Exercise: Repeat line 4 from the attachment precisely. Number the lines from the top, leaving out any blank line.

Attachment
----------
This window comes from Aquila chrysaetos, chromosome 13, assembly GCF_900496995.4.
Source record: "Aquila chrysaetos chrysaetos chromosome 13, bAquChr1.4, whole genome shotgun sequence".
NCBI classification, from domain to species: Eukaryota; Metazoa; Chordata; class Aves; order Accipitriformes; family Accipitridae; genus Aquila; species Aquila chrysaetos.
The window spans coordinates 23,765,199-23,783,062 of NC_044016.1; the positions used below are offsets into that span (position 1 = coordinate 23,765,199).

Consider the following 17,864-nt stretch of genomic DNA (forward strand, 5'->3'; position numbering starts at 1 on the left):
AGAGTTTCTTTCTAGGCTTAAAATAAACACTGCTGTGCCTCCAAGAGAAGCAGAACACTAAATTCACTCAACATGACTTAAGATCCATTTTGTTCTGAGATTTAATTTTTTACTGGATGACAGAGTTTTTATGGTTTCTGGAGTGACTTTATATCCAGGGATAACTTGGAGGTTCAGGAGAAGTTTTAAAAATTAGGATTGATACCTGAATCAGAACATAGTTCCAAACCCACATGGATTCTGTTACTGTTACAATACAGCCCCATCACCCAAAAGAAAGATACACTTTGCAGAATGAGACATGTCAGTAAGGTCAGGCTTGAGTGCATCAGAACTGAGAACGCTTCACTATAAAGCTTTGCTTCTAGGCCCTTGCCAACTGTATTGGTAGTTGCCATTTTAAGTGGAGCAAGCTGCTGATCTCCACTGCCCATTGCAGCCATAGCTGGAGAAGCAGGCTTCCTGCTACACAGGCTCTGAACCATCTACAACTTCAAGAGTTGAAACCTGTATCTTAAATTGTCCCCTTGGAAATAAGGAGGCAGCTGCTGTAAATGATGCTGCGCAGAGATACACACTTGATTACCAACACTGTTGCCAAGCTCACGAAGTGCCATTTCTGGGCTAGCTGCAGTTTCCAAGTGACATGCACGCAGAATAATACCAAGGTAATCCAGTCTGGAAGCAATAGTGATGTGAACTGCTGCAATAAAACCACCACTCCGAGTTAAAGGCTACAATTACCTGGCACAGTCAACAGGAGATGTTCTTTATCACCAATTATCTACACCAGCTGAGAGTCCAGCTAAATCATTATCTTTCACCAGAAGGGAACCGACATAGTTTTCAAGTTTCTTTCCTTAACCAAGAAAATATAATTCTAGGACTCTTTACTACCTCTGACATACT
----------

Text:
The window spans coordinates 23,765,199-23,783,062 of NC_044016.1; the positions used below are offsets into that span (position 1 = coordinate 23,765,199).